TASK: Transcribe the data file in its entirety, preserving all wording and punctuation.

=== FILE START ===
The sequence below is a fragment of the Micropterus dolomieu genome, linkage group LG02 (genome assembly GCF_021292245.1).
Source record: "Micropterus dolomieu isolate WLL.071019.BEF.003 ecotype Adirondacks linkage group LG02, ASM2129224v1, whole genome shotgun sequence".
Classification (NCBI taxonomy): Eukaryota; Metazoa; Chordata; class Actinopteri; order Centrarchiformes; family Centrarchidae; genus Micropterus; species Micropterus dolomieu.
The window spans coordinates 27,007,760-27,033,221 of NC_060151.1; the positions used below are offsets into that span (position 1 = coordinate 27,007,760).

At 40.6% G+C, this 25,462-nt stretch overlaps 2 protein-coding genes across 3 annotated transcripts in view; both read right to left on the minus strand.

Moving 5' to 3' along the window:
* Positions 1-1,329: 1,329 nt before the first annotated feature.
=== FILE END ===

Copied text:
The sequence below is a fragment of the Micropterus dolomieu genome, linkage group LG02 (genome assembly GCF_021292245.1).
Source record: "Micropterus dolomieu isolate WLL.071019.BEF.003 ecotype Adirondacks linkage group LG02, ASM2129224v1, whole genome shotgun sequence".
Classification (NCBI taxonomy): Eukaryota; Metazoa; Chordata; class Actinopteri; order Centrarchiformes; family Centrarchidae; genus Micropterus; species Micropterus dolomieu.
The window spans coordinates 27,007,760-27,033,221 of NC_060151.1; the positions used below are offsets into that span (position 1 = coordinate 27,007,760).

At 40.6% G+C, this 25,462-nt stretch overlaps 2 protein-coding genes across 3 annotated transcripts in view; both read right to left on the minus strand.

Moving 5' to 3' along the window:
* Positions 1-1,329: 1,329 nt before the first annotated feature.